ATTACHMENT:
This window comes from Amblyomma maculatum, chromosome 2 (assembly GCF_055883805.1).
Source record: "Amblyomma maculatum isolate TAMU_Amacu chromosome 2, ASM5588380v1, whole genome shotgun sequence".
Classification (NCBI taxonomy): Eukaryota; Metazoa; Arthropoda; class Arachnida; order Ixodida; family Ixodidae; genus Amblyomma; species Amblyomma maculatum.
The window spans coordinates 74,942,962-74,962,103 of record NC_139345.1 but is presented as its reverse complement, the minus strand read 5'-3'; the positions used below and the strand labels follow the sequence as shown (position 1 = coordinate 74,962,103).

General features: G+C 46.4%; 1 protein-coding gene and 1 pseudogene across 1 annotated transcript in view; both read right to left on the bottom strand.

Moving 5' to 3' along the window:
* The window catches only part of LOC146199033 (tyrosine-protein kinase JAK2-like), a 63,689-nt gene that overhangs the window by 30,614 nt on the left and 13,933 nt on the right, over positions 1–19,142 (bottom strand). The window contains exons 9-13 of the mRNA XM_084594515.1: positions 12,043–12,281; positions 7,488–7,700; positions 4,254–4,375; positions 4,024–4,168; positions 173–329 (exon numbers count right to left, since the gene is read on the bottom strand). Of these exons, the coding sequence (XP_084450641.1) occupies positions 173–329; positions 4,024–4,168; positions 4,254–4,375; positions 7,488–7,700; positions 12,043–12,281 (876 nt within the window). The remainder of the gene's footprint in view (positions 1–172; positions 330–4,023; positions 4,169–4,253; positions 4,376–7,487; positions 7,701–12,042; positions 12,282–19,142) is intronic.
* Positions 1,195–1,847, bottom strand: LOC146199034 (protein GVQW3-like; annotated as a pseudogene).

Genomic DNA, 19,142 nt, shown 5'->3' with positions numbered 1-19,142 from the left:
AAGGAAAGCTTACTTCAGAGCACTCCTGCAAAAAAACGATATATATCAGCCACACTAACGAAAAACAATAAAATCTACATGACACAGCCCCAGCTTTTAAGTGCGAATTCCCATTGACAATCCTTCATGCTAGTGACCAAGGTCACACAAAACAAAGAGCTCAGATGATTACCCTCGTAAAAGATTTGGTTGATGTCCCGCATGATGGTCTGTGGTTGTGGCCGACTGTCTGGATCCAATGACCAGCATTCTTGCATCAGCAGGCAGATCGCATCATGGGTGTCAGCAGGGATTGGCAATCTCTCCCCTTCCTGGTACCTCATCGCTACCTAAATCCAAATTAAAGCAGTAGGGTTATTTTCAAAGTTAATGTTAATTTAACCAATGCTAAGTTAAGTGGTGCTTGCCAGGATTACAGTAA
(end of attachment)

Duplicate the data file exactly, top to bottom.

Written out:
This window comes from Amblyomma maculatum, chromosome 2 (assembly GCF_055883805.1).
Source record: "Amblyomma maculatum isolate TAMU_Amacu chromosome 2, ASM5588380v1, whole genome shotgun sequence".
Classification (NCBI taxonomy): Eukaryota; Metazoa; Arthropoda; class Arachnida; order Ixodida; family Ixodidae; genus Amblyomma; species Amblyomma maculatum.
The window spans coordinates 74,942,962-74,962,103 of record NC_139345.1 but is presented as its reverse complement, the minus strand read 5'-3'; the positions used below and the strand labels follow the sequence as shown (position 1 = coordinate 74,962,103).

General features: G+C 46.4%; 1 protein-coding gene and 1 pseudogene across 1 annotated transcript in view; both read right to left on the bottom strand.

Moving 5' to 3' along the window:
* The window catches only part of LOC146199033 (tyrosine-protein kinase JAK2-like), a 63,689-nt gene that overhangs the window by 30,614 nt on the left and 13,933 nt on the right, over positions 1–19,142 (bottom strand). The window contains exons 9-13 of the mRNA XM_084594515.1: positions 12,043–12,281; positions 7,488–7,700; positions 4,254–4,375; positions 4,024–4,168; positions 173–329 (exon numbers count right to left, since the gene is read on the bottom strand). Of these exons, the coding sequence (XP_084450641.1) occupies positions 173–329; positions 4,024–4,168; positions 4,254–4,375; positions 7,488–7,700; positions 12,043–12,281 (876 nt within the window). The remainder of the gene's footprint in view (positions 1–172; positions 330–4,023; positions 4,169–4,253; positions 4,376–7,487; positions 7,701–12,042; positions 12,282–19,142) is intronic.
* Positions 1,195–1,847, bottom strand: LOC146199034 (protein GVQW3-like; annotated as a pseudogene).

Genomic DNA, 19,142 nt, shown 5'->3' with positions numbered 1-19,142 from the left:
AAGGAAAGCTTACTTCAGAGCACTCCTGCAAAAAAACGATATATATCAGCCACACTAACGAAAAACAATAAAATCTACATGACACAGCCCCAGCTTTTAAGTGCGAATTCCCATTGACAATCCTTCATGCTAGTGACCAAGGTCACACAAAACAAAGAGCTCAGATGATTACCCTCGTAAAAGATTTGGTTGATGTCCCGCATGATGGTCTGTGGTTGTGGCCGACTGTCTGGATCCAATGACCAGCATTCTTGCATCAGCAGGCAGATCGCATCATGGGTGTCAGCAGGGATTGGCAATCTCTCCCCTTCCTGGTACCTCATCGCTACCTAAATCCAAATTAAAGCAGTAGGGTTATTTTCAAAGTTAATGTTAATTTAACCAATGCTAAGTTAAGTGGTGCTTGCCAGGATTACAGTAA